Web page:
The kinetic stabilizer [electronic resource] : a route to simpler tandem mirror systems
- Washington, D.C. : United States. Dept. of Energy, 2001. and Oak Ridge, Tenn. : Distributed by the Office of Scientific and Technical Information, U.S. Dept. of Energy.
- Physical Description:
- PDF-FILE: 5 ; SIZE: 0.2 MBYTES pages
- Additional Creators:
- Lawrence Livermore National Laboratory, United States. Department of Energy, and United States. Department of Energy. Office of Scientific and Technical Information
- Restrictions on Access:
- Free-to-read Unrestricted online access
- As we enter the new millennium there is a growing urgency to address the issue of finding long-range solutions to the world's energy needs. Fusion offers such a solution, provided economically viable means can be found to extract useful energy from fusion reactions. While the magnetic confinement approach to fusion has a long and productive history, to date the mainline approaches to magnetic confinement, namely closed systems such as the tokamak, appear to many as being too large and complex to be acceptable economically, despite the impressive progress that has made toward the achievement of fusion-relevant confinement parameters. Thus there is a growing feeling that it is imperative to search for new and simpler approaches to magnetic fusion, ones that might lead to smaller and more economically attractive fusion power plants.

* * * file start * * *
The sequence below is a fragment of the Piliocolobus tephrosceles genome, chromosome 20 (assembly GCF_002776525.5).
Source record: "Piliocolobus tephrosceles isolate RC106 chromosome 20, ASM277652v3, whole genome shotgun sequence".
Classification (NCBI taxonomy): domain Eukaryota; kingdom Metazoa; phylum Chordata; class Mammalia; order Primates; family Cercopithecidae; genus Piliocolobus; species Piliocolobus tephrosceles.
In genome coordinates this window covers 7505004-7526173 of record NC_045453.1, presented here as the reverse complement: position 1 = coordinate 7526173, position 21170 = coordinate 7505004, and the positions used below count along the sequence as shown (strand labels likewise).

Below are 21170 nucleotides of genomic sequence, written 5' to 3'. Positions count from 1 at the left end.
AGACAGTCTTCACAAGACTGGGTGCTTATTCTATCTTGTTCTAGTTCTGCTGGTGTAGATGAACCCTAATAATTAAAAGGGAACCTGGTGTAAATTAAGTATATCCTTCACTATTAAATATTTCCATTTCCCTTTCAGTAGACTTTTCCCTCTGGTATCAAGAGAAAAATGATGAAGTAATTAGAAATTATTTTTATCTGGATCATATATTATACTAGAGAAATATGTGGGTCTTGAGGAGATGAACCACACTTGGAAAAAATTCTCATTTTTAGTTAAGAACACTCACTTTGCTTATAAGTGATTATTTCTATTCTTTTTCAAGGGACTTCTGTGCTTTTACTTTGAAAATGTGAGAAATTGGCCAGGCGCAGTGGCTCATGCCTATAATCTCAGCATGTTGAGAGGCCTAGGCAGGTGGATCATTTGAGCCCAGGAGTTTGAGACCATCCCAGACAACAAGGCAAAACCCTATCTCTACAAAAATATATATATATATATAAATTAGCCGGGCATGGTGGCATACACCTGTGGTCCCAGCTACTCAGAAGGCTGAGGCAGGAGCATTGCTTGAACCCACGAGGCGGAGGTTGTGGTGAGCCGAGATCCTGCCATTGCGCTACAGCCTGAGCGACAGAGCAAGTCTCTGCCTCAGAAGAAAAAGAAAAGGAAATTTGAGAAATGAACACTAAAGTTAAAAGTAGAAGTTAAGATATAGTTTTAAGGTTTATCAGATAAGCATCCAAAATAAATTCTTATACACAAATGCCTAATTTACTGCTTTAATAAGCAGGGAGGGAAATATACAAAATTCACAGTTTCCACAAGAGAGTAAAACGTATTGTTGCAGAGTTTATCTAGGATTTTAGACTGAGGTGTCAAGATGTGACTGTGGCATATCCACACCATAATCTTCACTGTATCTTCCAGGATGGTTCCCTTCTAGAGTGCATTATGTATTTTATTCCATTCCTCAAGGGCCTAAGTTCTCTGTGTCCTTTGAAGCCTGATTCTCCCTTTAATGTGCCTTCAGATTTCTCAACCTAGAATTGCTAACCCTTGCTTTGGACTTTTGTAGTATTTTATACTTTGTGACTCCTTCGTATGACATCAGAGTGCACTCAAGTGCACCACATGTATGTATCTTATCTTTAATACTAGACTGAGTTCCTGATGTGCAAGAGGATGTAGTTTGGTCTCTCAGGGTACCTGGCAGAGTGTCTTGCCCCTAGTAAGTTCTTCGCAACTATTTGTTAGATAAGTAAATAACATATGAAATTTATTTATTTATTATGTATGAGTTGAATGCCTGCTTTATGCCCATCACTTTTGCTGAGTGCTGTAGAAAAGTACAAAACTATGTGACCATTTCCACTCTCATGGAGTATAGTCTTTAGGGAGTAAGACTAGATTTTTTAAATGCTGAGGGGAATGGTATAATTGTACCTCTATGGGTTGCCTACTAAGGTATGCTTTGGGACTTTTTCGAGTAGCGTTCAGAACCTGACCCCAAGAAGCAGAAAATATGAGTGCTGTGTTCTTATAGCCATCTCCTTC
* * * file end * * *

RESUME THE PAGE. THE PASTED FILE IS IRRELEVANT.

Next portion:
- Published through SciTech Connect., 02/02/2001., "ucrl-jc-141533", 4th Symposium on Current Trends in International Fusion Research: A Review, Washington, DC (US), 03/12/2001--03/16/2001., and Post, R F.
- Funding Information:
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